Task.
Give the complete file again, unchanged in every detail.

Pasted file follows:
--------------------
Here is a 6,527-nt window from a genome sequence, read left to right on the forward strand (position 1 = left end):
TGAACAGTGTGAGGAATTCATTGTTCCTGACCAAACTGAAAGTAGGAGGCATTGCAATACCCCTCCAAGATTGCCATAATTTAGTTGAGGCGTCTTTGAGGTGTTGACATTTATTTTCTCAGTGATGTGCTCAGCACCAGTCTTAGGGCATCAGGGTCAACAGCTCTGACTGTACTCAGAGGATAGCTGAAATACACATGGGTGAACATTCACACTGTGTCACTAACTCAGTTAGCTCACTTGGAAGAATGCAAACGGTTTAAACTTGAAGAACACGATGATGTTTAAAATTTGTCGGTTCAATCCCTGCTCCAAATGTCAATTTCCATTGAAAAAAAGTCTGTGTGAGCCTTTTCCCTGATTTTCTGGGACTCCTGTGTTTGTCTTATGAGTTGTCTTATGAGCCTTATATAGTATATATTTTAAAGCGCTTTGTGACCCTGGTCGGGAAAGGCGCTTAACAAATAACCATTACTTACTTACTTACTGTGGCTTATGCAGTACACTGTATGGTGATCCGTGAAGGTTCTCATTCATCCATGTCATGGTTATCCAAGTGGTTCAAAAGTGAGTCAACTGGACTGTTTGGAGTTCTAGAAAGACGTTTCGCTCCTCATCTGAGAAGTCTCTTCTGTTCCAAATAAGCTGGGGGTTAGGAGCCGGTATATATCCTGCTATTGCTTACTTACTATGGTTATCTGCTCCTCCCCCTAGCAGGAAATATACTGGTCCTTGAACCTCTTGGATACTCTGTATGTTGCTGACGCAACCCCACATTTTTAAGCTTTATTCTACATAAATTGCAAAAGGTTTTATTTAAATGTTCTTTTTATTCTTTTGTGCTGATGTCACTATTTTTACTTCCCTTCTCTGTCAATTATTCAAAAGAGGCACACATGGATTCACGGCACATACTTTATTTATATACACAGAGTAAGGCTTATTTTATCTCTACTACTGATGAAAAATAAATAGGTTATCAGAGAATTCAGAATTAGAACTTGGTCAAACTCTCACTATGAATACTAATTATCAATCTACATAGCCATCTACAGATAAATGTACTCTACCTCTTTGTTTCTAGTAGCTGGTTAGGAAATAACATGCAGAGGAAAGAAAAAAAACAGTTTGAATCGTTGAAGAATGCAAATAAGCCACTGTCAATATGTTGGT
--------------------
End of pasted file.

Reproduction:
Here is a 6,527-nt window from a genome sequence, read left to right on the forward strand (position 1 = left end):
TGAACAGTGTGAGGAATTCATTGTTCCTGACCAAACTGAAAGTAGGAGGCATTGCAATACCCCTCCAAGATTGCCATAATTTAGTTGAGGCGTCTTTGAGGTGTTGACATTTATTTTCTCAGTGATGTGCTCAGCACCAGTCTTAGGGCATCAGGGTCAACAGCTCTGACTGTACTCAGAGGATAGCTGAAATACACATGGGTGAACATTCACACTGTGTCACTAACTCAGTTAGCTCACTTGGAAGAATGCAAACGGTTTAAACTTGAAGAACACGATGATGTTTAAAATTTGTCGGTTCAATCCCTGCTCCAAATGTCAATTTCCATTGAAAAAAAGTCTGTGTGAGCCTTTTCCCTGATTTTCTGGGACTCCTGTGTTTGTCTTATGAGTTGTCTTATGAGCCTTATATAGTATATATTTTAAAGCGCTTTGTGACCCTGGTCGGGAAAGGCGCTTAACAAATAACCATTACTTACTTACTTACTGTGGCTTATGCAGTACACTGTATGGTGATCCGTGAAGGTTCTCATTCATCCATGTCATGGTTATCCAAGTGGTTCAAAAGTGAGTCAACTGGACTGTTTGGAGTTCTAGAAAGACGTTTCGCTCCTCATCTGAGAAGTCTCTTCTGTTCCAAATAAGCTGGGGGTTAGGAGCCGGTATATATCCTGCTATTGCTTACTTACTATGGTTATCTGCTCCTCCCCCTAGCAGGAAATATACTGGTCCTTGAACCTCTTGGATACTCTGTATGTTGCTGACGCAACCCCACATTTTTAAGCTTTATTCTACATAAATTGCAAAAGGTTTTATTTAAATGTTCTTTTTATTCTTTTGTGCTGATGTCACTATTTTTACTTCCCTTCTCTGTCAATTATTCAAAAGAGGCACACATGGATTCACGGCACATACTTTATTTATATACACAGAGTAAGGCTTATTTTATCTCTACTACTGATGAAAAATAAATAGGTTATCAGAGAATTCAGAATTAGAACTTGGTCAAACTCTCACTATGAATACTAATTATCAATCTACATAGCCATCTACAGATAAATGTACTCTACCTCTTTGTTTCTAGTAGCTGGTTAGGAAATAACATGCAGAGGAAAGAAAAAAAACAGTTTGAATCGTTGAAGAATGCAAATAAGCCACTGTCAATATGTTGGT